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  • Art and Creativity for Healing: A Depth Psychology Approach

    For a good number of people, the idea of using art and creativity for healing in psychotherapy might seem quite odd. After all, don’t we call psychotherapy “the talking cure”, the idea being that if we talk through the things are are going on in our lives and the things that trouble us, we’ll find solutions? What does art and creating things have to do with that?  

    Photo by Pixabay 

    Well, Jung thought that our creative side had a lot to do with healing and growing in depth psychotherapy. Jung’s initial mentor was Freud, the inventor of the “talking cure”. However, over time, Jung came to see that using creative means involving more than just discursive talk could be of great benefit in depth psychotherapeutic work. Jung personally experienced this reality during the crisis he encountered after parting with Freud. The creative work that came out of that took the form of what we now call The Red Book.

    People can sometimes feel quite inhibited about using creative or “making” approaches as a way of expressing or encountered the deeper self in therapy. Often this inhibition comes from the ways in which people have felt shamed or put down for attempts at creativity, quite possibly in their early family or school life. Yet the goal here is not to attain some artificially imposed standard of “good art” for someone else. It’s to find and look at what’s going on in the depths of ourselves. Within the safe container of a supportive depth psychotherapy relationship, this kind of work can be enormously powerful for the individual.

    The Power of Art and Creativity

    There are a huge range of ways that people can express themselves creatively in depth psychotherapy. These include:

    • drawing;
    • painting;
    • working with clay;
    • paper mache;
    • collage of pictures from newspapers;
    • photographs;
    • poetry; and
    • many other options

    Our goal here is not to create artistic excellence. It’s to find and express what’s inside of ourselves. And sometimes, we are surprised and amazed by the presence of unconscious and symbolic elements in what we create. These can be of particular importance in our ongoing work with anxiety, depression and a very wide range of other issues in the individuation process.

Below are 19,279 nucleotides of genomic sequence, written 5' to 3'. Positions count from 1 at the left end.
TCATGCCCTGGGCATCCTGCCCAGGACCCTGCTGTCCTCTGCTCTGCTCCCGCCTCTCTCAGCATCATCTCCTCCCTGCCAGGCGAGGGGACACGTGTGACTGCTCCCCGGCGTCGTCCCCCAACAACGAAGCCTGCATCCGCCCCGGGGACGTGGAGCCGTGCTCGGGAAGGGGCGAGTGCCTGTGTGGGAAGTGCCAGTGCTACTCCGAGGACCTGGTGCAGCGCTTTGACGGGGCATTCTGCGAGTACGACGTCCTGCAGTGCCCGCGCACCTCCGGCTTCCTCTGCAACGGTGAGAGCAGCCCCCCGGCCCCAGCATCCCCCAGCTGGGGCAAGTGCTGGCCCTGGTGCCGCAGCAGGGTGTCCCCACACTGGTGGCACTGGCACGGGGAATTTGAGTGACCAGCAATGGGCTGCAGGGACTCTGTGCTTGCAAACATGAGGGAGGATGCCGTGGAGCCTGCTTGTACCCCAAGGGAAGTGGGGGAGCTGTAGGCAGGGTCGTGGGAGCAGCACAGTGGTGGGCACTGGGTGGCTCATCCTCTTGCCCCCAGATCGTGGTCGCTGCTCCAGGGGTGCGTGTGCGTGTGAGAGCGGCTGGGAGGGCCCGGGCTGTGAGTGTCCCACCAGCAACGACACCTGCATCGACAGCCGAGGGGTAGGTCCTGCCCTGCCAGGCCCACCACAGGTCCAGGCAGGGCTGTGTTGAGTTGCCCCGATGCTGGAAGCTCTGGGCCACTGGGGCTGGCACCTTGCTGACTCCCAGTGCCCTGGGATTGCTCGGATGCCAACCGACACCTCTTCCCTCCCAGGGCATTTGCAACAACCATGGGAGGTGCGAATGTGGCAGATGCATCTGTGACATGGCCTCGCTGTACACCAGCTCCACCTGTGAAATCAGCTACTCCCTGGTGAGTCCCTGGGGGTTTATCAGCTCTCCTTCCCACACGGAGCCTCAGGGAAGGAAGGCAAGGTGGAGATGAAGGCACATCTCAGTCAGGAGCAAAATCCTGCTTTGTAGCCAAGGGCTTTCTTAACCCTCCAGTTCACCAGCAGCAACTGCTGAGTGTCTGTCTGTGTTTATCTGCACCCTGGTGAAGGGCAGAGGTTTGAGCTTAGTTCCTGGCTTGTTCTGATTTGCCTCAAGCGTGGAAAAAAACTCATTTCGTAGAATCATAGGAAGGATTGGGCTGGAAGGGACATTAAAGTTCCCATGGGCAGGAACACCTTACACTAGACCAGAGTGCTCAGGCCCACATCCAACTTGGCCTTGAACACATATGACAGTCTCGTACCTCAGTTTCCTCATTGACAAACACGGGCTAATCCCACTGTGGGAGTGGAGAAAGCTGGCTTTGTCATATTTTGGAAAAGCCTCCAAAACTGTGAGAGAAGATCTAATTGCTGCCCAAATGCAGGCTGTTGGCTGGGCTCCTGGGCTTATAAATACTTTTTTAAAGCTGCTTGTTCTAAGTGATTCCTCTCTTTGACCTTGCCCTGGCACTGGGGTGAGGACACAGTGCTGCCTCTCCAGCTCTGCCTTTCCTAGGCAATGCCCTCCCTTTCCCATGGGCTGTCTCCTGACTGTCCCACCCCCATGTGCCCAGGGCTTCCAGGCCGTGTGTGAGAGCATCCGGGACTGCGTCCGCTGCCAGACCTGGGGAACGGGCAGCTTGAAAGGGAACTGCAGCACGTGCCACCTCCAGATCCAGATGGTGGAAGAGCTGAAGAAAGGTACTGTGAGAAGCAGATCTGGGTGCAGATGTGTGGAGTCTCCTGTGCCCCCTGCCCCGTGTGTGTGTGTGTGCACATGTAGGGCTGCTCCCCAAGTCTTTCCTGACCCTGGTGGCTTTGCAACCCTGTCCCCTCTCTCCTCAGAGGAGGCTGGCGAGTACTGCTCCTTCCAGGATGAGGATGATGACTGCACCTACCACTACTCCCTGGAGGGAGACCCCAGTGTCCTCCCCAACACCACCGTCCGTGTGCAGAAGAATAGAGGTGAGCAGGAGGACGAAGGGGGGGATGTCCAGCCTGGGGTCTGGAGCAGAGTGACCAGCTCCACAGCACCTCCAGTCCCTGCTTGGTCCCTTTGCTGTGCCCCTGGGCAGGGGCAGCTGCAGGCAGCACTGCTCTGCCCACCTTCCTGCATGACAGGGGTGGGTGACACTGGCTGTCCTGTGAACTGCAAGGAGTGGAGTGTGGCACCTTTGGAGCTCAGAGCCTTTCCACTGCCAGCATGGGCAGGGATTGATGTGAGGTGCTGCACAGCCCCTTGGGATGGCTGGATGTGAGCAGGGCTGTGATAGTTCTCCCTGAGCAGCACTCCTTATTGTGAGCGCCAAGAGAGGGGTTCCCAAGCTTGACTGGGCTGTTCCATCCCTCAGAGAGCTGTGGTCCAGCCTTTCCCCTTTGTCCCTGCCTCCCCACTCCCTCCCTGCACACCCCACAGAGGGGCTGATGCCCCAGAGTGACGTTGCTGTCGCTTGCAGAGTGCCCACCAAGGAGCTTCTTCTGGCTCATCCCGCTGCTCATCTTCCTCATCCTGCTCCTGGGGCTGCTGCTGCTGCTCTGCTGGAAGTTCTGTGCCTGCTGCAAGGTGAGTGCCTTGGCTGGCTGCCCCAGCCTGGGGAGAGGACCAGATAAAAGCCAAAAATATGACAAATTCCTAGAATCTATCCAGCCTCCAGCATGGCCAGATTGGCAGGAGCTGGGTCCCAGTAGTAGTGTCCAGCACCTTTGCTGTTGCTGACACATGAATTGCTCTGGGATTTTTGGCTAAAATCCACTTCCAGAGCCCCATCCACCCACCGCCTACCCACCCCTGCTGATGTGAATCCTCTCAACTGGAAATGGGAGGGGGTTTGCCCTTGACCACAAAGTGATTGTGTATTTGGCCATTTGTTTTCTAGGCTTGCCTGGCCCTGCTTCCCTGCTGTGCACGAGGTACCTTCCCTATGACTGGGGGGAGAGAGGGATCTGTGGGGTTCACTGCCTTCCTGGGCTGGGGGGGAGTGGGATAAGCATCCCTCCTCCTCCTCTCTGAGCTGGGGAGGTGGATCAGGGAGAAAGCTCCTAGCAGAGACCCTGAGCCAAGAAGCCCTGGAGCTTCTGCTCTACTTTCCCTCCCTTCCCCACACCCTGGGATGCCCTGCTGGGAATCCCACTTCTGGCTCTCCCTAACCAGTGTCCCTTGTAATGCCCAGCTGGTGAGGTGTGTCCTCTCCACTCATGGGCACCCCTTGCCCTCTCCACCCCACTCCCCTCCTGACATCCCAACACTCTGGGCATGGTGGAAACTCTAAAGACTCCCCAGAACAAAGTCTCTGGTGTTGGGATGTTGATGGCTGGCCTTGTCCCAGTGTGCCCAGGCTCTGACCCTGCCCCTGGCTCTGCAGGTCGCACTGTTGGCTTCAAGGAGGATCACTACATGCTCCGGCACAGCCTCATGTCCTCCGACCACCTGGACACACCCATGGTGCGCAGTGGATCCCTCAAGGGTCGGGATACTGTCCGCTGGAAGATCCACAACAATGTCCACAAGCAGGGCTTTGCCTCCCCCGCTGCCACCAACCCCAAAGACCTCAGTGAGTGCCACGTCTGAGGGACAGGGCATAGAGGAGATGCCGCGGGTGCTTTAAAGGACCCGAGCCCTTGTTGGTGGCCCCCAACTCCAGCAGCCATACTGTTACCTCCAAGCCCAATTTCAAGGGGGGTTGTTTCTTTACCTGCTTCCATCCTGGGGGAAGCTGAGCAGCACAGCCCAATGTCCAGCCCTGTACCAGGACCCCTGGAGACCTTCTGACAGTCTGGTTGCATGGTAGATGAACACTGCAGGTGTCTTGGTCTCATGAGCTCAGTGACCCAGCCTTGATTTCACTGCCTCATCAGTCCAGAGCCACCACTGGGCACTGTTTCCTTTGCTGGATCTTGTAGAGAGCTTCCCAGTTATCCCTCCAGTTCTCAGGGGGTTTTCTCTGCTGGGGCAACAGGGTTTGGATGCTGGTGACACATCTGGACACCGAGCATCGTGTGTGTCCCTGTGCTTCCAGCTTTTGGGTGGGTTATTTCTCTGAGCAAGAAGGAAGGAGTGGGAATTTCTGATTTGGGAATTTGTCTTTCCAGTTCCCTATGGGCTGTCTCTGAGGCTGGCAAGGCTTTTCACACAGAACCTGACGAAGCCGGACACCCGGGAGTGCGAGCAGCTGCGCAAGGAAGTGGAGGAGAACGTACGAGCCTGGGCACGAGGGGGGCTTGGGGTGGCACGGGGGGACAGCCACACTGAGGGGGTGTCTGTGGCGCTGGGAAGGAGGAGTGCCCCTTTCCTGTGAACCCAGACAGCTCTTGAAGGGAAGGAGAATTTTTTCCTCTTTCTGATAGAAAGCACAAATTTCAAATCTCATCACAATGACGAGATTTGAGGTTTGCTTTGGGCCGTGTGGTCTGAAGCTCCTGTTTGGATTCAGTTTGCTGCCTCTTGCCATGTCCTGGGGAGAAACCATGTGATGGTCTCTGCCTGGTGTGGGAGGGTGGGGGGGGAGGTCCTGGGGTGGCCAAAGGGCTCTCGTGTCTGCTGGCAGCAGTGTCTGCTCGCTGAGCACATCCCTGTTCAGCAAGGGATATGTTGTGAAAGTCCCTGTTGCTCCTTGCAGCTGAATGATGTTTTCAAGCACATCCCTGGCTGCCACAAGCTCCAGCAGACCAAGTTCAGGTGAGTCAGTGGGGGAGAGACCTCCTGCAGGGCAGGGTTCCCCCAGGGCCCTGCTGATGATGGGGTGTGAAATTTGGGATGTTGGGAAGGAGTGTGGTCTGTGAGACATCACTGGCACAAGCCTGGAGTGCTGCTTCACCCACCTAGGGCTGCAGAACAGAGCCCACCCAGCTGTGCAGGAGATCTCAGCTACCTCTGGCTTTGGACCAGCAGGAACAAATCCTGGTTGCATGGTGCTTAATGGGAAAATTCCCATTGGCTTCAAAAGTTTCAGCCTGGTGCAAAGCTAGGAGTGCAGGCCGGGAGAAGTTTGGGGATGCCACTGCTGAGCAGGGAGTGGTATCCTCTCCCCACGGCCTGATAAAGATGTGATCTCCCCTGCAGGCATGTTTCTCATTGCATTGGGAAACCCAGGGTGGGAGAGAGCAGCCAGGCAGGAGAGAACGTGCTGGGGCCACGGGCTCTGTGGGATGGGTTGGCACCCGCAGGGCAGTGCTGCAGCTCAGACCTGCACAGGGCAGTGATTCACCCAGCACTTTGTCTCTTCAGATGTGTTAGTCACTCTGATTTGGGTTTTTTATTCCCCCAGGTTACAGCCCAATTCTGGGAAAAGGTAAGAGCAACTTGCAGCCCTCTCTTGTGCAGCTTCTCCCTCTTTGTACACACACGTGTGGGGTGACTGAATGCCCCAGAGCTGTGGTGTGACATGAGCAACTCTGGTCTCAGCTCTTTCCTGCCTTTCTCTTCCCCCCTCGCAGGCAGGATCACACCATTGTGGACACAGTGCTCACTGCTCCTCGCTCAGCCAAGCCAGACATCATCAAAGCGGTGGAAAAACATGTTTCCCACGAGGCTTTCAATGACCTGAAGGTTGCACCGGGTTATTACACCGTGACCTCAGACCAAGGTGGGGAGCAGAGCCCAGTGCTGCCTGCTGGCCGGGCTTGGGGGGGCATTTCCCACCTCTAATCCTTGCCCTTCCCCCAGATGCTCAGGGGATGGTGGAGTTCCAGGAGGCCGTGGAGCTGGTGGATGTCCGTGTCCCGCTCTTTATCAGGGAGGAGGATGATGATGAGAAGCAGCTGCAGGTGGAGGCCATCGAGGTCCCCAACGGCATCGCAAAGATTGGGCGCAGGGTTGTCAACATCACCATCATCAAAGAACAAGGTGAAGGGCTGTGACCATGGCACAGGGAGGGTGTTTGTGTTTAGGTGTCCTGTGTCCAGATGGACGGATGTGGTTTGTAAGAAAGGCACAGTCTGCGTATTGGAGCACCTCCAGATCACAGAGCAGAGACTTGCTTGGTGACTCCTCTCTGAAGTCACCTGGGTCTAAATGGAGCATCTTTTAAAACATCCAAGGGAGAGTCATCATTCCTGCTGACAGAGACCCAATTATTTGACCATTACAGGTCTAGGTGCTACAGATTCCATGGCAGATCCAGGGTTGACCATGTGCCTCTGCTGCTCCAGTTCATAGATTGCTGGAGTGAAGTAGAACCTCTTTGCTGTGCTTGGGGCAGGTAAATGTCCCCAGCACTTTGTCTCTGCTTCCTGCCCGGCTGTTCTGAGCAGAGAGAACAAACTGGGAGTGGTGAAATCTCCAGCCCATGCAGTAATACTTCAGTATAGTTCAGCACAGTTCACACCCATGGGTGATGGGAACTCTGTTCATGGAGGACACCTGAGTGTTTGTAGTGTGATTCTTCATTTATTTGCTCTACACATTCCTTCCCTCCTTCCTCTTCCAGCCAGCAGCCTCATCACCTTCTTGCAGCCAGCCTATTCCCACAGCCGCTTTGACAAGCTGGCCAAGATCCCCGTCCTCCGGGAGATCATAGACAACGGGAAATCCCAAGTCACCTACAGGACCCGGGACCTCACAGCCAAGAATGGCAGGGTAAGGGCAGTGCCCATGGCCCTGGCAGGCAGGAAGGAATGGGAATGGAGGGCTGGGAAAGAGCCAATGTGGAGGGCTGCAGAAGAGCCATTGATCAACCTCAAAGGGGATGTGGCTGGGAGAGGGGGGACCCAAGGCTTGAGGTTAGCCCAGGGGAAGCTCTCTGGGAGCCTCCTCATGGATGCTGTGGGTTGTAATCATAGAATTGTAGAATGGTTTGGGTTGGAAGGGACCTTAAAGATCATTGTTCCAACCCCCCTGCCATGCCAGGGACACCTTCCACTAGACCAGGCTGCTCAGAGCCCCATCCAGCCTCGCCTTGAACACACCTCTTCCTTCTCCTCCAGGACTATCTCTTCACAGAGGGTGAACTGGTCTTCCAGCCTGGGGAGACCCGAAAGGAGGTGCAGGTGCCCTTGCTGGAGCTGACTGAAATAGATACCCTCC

Misgivings about Creativity

    A lot of people may be unsure about this kind of an approach, and for people who are, there are plenty of other approaches to take and techniques to use. However, there can be a great deal of value in seeking to open up the creative aspects of ourselves. It can be amazing to discover how much clarity, insight and wisdom there is in our unconscious self when we really listen and give it a chance to speak.

    What really troubles many people about exploring their creativity is “it’s not rational”.  That’s completely true, and our collective social order has conditioned us to think that the only kind of truth is what we can arrive at through logic. However, there are other kinds of truth and ways of knowing that are important for our lives, including our intuition and our feeling. When life has brought us to a longjam that we can’t get through with logical thought, these other approaches may be incredibly valuable, even life saving.

    Inner Images and Our Unique Individuality: Art and Creativity for Healing

    Finding ways to genuinely express our deepest feelings, and to access the undiscovered self is often crucial to meeting the most challenging issues in our lives. Often people enter depth psychotherapy because life has handed them a seemingly insoluble problem. Often these are problems that simply cannot be solved with the perspective or outlook that prevails in the individual’s conscious mind. At such times, it’s essential to connect with the parts of the self with which the ego is not yet in contact. Art and creativity are one of small group of powerful techniques that enable this to occur, along with dream work and active imagination.

    Working in a safe, supportive and affirming relationship with a skilled depth psychotherapist can enable art and creativity to be a genuine and powerful form of healing. It is also a wonderful way to deepen the individuation journey, and to develop connection with the undiscovered self.

    With very best wishes for your continuing personal journey

    Brian Collinson 

    Registered Psychotherapist and 

    Certified Jungian Analyst (IAAP) 

    Certified Clinical Anxiety Treatment Professional

    © Brian Collinson, 2024